“I can’t believe you destroyed your woods.” Rick’s neighbor just couldn’t contain his opinion.
Recalling the exchange about the harvest, Rick’s shallow smile belied the depth of his confidence. Rick is a master of pairing bold moves and non-believers with the same delight a chef pairs wines with entrees.
In the fall of 2013, Rick and Susan Case of Ontario, Wisconsin harvested nearly every tree on a 20-acre patch in their woods. One of the goals was oak regeneration, which requires one thing above all others – full sunlight.
To be sure, if oak is to remain the quintessential tree of the Driftless it will require bold moves.
Part of Rick’s confidence in the current harvest was earned through previous experience. In the winter of 1984-85 he and Susan did a 12-acre patch cut – harvesting nearly every tree, flooding the ground with sunlight. Today, the result is undeniable: 8- to 10-inch red oak seedlings cover the landscape, beautiful and vigorous.
Patch cuts can be as small as two acres yet remain “bold” enough to regenerate oak. Popular among woodland owners, small patch cuts are not just about future oak regeneration, but offer immediate value. Drenched in sunlight, these patches rapidly become thick with flowers, shrubs and trees – providing wildlife food and cover that are second to none.
Oak and deer
Rick has many passions, but above all he is a deer hunter. Proof: They have three management plans for their entire property – nutrient, farm conservation, and woodland – and the number one goal in all of them is deer management.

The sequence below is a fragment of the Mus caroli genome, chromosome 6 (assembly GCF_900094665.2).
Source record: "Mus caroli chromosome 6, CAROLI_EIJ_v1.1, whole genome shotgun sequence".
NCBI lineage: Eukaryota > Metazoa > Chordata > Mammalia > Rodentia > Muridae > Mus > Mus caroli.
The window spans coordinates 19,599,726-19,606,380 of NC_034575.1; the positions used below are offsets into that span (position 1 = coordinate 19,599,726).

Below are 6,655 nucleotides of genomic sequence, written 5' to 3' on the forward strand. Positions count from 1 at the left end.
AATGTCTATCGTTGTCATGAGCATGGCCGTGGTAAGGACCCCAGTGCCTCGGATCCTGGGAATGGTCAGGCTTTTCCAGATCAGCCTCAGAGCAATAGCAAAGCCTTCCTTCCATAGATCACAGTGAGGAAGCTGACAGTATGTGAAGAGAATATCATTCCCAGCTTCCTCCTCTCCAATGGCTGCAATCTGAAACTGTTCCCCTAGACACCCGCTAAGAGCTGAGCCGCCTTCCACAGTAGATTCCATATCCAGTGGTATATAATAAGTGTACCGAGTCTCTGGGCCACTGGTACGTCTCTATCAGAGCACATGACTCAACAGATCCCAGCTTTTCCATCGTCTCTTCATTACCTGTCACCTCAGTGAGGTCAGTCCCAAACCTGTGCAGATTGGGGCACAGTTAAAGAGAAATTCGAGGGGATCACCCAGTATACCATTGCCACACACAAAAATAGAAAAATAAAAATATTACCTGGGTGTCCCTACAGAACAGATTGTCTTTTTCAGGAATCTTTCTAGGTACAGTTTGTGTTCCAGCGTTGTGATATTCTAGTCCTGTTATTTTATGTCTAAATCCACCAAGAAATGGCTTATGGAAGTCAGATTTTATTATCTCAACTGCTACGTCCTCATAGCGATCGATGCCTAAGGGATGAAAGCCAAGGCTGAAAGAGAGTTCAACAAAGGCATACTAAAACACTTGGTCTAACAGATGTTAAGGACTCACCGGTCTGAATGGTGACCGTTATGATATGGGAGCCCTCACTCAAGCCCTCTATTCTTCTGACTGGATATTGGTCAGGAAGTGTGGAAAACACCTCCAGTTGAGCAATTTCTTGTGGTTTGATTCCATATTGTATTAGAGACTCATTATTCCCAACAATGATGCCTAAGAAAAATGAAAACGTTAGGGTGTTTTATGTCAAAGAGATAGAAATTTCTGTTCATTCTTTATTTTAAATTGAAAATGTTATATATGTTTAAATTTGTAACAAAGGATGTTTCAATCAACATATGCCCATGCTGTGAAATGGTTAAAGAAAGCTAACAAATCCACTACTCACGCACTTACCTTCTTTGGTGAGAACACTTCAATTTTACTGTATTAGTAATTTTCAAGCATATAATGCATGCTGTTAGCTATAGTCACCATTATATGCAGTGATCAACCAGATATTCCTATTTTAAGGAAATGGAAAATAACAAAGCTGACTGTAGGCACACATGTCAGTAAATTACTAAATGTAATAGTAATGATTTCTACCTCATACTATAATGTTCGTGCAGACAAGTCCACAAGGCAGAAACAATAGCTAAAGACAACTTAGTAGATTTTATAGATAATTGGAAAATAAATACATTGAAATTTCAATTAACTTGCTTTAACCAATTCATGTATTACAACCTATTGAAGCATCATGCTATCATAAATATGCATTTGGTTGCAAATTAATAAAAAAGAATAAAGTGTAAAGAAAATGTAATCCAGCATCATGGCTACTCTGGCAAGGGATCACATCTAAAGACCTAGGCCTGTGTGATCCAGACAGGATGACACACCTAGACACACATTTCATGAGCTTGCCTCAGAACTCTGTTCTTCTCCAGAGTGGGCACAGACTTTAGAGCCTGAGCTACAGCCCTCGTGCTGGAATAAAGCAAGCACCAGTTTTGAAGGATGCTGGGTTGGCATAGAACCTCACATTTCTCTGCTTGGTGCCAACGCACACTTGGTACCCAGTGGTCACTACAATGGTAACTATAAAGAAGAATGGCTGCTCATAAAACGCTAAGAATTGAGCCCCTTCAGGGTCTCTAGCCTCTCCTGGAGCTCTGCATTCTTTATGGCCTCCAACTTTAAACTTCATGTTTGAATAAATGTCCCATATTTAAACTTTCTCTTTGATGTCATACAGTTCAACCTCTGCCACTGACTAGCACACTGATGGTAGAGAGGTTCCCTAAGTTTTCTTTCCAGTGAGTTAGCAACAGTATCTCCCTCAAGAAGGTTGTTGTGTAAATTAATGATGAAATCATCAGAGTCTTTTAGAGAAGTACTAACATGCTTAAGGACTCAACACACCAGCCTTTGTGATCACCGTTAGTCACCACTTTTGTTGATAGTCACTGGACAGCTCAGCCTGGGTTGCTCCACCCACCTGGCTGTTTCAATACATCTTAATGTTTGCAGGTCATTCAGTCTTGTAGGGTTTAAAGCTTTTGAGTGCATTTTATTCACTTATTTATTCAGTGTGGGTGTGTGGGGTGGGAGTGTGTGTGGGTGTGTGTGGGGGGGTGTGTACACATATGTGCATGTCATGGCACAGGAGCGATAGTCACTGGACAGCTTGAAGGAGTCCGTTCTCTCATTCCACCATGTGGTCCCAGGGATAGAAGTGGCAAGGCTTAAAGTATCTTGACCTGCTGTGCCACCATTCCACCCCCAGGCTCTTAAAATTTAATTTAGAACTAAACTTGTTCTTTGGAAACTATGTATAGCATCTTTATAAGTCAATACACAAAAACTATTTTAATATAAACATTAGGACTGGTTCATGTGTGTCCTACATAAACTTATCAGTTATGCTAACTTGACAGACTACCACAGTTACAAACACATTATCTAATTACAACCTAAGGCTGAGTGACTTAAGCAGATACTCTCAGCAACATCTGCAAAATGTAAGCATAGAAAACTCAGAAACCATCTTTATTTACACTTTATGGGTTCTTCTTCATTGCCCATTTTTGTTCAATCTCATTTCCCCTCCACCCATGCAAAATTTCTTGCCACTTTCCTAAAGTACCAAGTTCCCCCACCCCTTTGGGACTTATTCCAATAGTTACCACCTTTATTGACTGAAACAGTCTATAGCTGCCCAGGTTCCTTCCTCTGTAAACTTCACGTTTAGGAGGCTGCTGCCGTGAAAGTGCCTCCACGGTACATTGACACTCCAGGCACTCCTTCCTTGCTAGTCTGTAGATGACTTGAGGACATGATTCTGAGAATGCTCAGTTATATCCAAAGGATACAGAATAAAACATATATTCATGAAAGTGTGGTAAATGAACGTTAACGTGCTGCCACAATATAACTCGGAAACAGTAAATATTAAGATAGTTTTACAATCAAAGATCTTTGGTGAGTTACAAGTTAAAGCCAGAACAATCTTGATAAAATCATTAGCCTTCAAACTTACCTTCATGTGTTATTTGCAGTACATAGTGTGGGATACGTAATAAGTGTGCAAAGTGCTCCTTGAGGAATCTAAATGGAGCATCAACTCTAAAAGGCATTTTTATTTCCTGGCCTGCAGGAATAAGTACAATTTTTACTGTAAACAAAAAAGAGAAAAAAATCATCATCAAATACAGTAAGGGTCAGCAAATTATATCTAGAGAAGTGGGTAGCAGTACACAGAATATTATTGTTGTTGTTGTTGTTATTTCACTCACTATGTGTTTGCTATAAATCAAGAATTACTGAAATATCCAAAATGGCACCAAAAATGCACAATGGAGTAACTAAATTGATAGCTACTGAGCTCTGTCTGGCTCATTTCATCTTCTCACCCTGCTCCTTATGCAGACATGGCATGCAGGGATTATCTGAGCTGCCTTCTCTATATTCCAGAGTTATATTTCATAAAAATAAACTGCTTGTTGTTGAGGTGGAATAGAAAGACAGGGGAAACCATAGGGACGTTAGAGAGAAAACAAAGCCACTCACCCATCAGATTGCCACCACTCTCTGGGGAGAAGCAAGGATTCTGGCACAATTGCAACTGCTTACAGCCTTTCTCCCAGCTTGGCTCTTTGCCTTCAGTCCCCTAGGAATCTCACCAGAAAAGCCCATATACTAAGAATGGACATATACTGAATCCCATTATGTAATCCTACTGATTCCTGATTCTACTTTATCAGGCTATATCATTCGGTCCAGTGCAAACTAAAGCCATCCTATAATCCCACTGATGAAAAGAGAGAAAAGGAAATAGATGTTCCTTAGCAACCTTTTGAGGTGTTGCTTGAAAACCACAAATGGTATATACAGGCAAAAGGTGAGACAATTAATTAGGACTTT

While this appears “deer crazy,” Rick knows that process and preparation lead to unbelievable outcomes, hunting being one. For example, hunting with his 1968 Fred Baer takedown prototype recurve bow he harvested the wise and wary buck known to many as the “the one that got away.”
It was quite possibly Rick’s best pairing of bold move and non-believer: recurve bow and legendarily cautious buck. In the telling, he is quick to credit luck in the unobstructed flight of his arrow, but is also surprisingly nonchalant about the presence of the near-200 pound buck on his property. Rick knows that process and preparation deserve all the credit.
Standing in the middle of their 2013 patch cut, Rick emphatically asks and answers his own questions. “If you were a big buck, where would you want to be? Right here.” With a head of steam he continues, “This harvested patch will pull deer off every food plot in the area. They don’t like being exposed in a planted food plot; in this harvested patch they have food and cover. This is the ultimate food plot.”
The harvest in 2013 removed nearly every tree on the 20 acres and yielded 100,000 board feet of volume to sell. While certainly larger than most patch cuts, income potential increases with size. What drove the size of Rick and Susan’s harvest was the presence of oak wilt disease.
After consulting with their county forester, they delineated the harvest patch to capture timber value (before oaks became infected) and slow the spread of the disease elsewhere on the property.
On the recommendation of their dear friends, brothers Bob and Johnny Micheel (both natural resource professionals), they boosted the potential for oak regeneration by broadcasting 1,200 pounds of white oak acorns. They counted on the movements of logging equipment to “plant” the seed for them. Stump resprouts are also part of the oak regeneration plan.
As we walked the patch it revealed yet another benefit. The snapping of twigs underfoot is all the alarm necessary for prey to know that a predator is near. Within minutes, a respectable 8-pointer rose and bounded away – all the testimony necessary to keep preaching bold moves to non-believers.